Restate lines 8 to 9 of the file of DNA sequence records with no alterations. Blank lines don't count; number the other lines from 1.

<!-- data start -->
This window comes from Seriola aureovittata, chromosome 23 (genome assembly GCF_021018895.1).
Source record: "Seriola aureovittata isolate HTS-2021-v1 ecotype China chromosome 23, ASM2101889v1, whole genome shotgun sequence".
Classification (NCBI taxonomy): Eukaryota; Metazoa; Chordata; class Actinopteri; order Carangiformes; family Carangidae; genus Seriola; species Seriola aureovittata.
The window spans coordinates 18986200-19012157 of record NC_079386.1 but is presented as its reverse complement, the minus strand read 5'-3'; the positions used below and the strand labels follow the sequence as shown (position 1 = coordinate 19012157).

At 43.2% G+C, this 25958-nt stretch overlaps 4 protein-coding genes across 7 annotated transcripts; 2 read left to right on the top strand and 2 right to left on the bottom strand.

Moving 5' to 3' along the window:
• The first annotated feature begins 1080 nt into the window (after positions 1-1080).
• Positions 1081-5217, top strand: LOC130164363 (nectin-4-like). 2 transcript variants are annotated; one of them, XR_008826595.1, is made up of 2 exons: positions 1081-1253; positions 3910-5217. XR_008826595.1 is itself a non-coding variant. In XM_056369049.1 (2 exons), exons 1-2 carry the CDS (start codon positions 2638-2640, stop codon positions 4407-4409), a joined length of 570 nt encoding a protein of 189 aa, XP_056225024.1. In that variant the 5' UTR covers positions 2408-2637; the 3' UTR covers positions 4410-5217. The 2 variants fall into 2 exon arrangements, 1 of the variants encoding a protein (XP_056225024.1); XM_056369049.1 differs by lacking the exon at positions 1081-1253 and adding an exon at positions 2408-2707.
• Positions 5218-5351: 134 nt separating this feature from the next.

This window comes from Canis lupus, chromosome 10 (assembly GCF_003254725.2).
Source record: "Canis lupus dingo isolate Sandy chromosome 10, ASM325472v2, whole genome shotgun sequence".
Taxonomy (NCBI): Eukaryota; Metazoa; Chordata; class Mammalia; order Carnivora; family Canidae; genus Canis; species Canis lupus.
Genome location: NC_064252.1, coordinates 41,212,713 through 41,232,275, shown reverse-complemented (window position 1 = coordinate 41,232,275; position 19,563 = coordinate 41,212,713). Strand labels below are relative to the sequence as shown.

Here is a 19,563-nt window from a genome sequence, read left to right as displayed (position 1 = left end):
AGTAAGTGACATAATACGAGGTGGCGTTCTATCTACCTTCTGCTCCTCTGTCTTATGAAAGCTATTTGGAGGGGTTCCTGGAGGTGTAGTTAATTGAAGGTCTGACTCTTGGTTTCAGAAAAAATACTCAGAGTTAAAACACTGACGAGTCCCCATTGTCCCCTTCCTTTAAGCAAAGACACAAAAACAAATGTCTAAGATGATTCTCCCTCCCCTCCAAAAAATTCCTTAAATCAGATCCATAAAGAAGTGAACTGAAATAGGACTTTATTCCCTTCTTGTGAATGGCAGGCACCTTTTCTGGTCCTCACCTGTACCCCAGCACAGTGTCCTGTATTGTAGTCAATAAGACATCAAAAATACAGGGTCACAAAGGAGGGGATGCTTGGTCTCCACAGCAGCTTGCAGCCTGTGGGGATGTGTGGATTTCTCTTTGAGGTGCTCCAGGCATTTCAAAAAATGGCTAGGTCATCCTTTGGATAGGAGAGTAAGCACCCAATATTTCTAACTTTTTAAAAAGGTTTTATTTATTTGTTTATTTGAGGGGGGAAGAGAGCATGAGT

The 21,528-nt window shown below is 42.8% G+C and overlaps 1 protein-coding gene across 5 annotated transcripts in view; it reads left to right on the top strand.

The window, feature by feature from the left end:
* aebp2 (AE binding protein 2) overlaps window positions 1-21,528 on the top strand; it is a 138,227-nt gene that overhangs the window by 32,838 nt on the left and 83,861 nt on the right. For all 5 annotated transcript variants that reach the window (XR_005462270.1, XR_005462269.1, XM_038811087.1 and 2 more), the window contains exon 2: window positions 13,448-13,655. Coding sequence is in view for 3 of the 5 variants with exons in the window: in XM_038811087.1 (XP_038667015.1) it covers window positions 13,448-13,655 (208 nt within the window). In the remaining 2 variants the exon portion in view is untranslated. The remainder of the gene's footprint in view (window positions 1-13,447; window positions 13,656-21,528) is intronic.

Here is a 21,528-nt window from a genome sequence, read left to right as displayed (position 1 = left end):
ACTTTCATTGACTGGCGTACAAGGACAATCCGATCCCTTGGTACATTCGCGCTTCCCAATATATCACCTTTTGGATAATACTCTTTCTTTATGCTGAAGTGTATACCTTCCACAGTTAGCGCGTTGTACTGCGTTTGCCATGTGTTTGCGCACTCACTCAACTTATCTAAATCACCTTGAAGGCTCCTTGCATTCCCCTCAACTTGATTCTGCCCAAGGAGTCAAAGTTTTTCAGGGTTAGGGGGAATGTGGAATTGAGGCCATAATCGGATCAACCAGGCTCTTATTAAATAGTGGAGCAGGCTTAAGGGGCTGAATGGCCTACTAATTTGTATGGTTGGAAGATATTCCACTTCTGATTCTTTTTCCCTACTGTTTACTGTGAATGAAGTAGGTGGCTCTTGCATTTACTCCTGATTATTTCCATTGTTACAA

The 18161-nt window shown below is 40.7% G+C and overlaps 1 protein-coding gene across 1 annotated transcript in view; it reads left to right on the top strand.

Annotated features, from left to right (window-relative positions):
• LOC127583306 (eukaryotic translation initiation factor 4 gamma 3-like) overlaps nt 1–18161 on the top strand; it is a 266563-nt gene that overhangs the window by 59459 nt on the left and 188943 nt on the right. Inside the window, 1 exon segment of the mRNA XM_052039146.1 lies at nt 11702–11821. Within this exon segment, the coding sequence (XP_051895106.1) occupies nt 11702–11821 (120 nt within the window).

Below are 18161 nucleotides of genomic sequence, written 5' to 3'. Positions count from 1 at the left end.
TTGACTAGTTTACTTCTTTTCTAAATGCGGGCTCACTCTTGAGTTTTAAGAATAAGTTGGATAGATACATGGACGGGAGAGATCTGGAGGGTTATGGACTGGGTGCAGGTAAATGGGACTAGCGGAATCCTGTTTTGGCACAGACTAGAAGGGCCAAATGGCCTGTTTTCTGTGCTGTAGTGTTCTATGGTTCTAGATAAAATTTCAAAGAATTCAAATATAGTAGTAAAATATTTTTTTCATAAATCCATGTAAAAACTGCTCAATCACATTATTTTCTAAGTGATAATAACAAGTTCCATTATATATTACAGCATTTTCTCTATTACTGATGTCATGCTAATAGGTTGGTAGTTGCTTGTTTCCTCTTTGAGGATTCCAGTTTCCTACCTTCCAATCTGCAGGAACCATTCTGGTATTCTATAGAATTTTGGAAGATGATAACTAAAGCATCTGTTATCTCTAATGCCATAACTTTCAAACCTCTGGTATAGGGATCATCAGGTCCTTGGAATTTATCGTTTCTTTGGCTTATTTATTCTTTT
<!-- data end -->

• Positions 1081-5217, top strand: LOC130164363 (nectin-4-like). 2 transcript variants are annotated; one of them, XR_008826595.1, is made up of 2 exons: positions 1081-1253; positions 3910-5217. XR_008826595.1 is itself a non-coding variant. In XM_056369049.1 (2 exons), exons 1-2 carry the CDS (start codon positions 2638-2640, stop codon positions 4407-4409), a joined length of 570 nt encoding a protein of 189 aa, XP_056225024.1. In that variant the 5' UTR covers positions 2408-2637; the 3' UTR covers positions 4410-5217. The 2 variants fall into 2 exon arrangements, 1 of the variants encoding a protein (XP_056225024.1); XM_056369049.1 differs by lacking the exon at positions 1081-1253 and adding an exon at positions 2408-2707.
• Positions 5218-5351: 134 nt separating this feature from the next.